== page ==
It’s a bitter pill for Indian pharmaceutical giant Ranbaxy. It has been hauled over the coals by the United States Food and Drug Administration (FDA). The FDA has now found “serious” manufacturing deficiencies at two of Ranbaxy’s plants in India after an inspection of its facilities. Warning letters have been issued to the company, along with an import alert for the generic drugs manufactured at its Dewas and Paonta Sahib plants. That’s not all. The FDA has also banned the import of more than 30 generic drugs, including antibiotics and cholesterol medicines, from the two factories. Though FDA’s import alert conceded that there is no evidence of Ranbaxy’s medicines being harmful, it added that violations could lead to defective products.
In the eye of a storm: Ranbaxy’s Paonta Sahib facility
These events have had the expected domino effect—the US President’s Emergency Plan for AIDS Relief (PEPFAR) suspended funding for HIV/AIDS drugs to Ranbaxy till the issues raised by the US FDA are resolved. Moreover, regulators in other developed countries such as Germany and Canada have also reportedly put the firm under the lens.
Ranbaxy, as expected, is on a damage control mission. In an emailed response to BT, a Ranbaxy spokes-person said: “Ranbaxy is confident that all its pharmaceutical products are safe and effective, including the HIV/AIDS drugs it supplies to Africa through various aid programs, including PEPFAR. Ranbaxy is committed to working with FDA to put these matters to rest and continue and expand its important place in providing safe and affordable medications to US and global citizens.”
The company is also trying hard to manage the regulatory environment better. Last fortnight, it hired political risk lobbying firm Giuliani Partners and former New York City Mayor Rudy Giuliani “to provide advice and review compliance issues related to the recent US FDA letters and import advisory”. Ranbaxy’s latest troubles have, naturally, not gone down well with the stock markets. Its share has been savaged on the local bourses, hitting a low of Rs 269.05 on September 26. Over the last one month, the stock has nearly halved in value. The stock market concerns do seem well founded. The financial implications of the developments are not insignificant. A recent report by CLSA Asia Pacific Markets, estimates that the US FDA ban on the 30 products will potentially have more than a 30 per cent impact on 2009 profits.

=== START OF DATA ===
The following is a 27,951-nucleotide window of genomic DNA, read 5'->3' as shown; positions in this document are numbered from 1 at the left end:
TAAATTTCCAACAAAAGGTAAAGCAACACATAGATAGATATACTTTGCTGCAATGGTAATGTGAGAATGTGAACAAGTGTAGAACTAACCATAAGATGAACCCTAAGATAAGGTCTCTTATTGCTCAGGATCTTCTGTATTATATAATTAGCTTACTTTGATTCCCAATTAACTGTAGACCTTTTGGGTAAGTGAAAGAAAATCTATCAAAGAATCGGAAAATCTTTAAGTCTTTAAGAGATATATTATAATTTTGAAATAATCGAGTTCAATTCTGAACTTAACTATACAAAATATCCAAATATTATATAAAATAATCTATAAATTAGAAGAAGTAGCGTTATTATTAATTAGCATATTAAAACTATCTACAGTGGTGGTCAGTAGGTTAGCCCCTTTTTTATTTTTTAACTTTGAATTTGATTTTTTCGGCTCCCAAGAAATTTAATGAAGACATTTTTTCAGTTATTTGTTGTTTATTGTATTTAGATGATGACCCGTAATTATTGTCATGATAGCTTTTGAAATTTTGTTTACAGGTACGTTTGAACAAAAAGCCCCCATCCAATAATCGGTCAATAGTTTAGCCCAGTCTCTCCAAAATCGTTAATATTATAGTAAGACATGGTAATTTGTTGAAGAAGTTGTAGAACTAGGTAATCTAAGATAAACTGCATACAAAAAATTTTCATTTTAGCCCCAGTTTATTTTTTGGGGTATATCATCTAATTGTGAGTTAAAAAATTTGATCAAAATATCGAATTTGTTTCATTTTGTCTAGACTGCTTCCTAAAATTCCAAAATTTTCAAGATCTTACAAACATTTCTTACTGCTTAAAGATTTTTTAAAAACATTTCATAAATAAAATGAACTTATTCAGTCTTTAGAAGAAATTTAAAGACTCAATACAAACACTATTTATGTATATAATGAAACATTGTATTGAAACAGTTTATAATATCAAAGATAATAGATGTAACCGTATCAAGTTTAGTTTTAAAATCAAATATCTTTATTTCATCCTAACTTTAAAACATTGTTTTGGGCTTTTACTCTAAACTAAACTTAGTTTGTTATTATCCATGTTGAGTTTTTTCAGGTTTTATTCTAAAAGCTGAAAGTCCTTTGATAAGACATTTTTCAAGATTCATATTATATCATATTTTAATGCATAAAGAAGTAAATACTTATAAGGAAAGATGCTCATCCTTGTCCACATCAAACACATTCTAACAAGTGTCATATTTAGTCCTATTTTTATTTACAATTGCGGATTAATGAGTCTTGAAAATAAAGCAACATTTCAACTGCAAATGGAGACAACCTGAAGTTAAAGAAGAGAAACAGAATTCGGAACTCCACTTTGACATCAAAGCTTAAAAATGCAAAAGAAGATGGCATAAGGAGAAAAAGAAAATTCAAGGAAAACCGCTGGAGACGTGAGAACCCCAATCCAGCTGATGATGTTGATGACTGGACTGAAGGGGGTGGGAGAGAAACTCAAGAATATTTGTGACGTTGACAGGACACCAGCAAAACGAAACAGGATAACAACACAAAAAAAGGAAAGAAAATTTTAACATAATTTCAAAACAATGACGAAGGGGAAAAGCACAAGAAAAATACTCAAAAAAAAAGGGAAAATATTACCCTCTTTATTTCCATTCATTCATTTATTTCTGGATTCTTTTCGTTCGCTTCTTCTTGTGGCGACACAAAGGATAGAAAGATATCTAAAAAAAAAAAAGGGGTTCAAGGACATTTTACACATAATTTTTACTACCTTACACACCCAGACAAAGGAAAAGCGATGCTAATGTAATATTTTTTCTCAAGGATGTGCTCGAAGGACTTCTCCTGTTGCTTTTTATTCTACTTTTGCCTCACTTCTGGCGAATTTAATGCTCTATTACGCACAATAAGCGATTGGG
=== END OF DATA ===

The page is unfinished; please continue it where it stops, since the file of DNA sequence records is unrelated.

In the line of fire
• US FDA finds manufacturing deficiencies at two Ranbaxy plants in India
• Warning letter issued to the company
• Import of 30 generic drugs to the US banned
• US President’s funding for HIV drugs to Ranbaxy suspended
• Regulators in Canada and Germany, too, plan scrutiny
So what is the road ahead for Ranbaxy? There will now be a thorough examination of its plants by FDA. The investigation may also be a long drawn-out process. More so, since the drug regulator has been under increasing pressure from the US Congress domestically to act tough on quality issues and crack down on drug manufacturers from lowcost destinations like India and China. In the recent past, the FDA has routinely been putting big pharma companies under the scanner for manufacturing process violations. These include Schering-Plough, Abbott and GlaxoSmithKline. Analysts say the FDA is making an example of the Indian pharma companies to drive home its point to generic drug producers. For Ranbaxy, the only way out of the imbroglio seems to be to patiently cooperate with the investigations. “These are due processes of law and there can be no short cuts,” says a pharma expert
Meanwhile, despite Ranbaxy’s recent troubles, the open offer to the public by Japanese drug maker Daiichi-Sankyo to pick up an additional 20 per cent equity in the company was oversubscribed—largely because it was made at Rs 737, which is way above the current market price of the stock. Daiichi-Sankyo’s stake in the company may go up to 67 per cent over the next few months.
So, what are the ramifications of US FDA’s run in with Ranbaxy for the Indian pharmaceutical industry? Says D.G. Shah, Secretary General of the Indian Pharmaceutical Alliance: “The inspections by regulatory bodies will become sharper and more intense, but that shouldn’t be a problem as Indian companies generally meet quality standards.” Shah points out that since the Ranbaxy news broke, there have been FDA inspections in India, which have proceeded smoothly. There is no cause, then, to press the panic button just yet.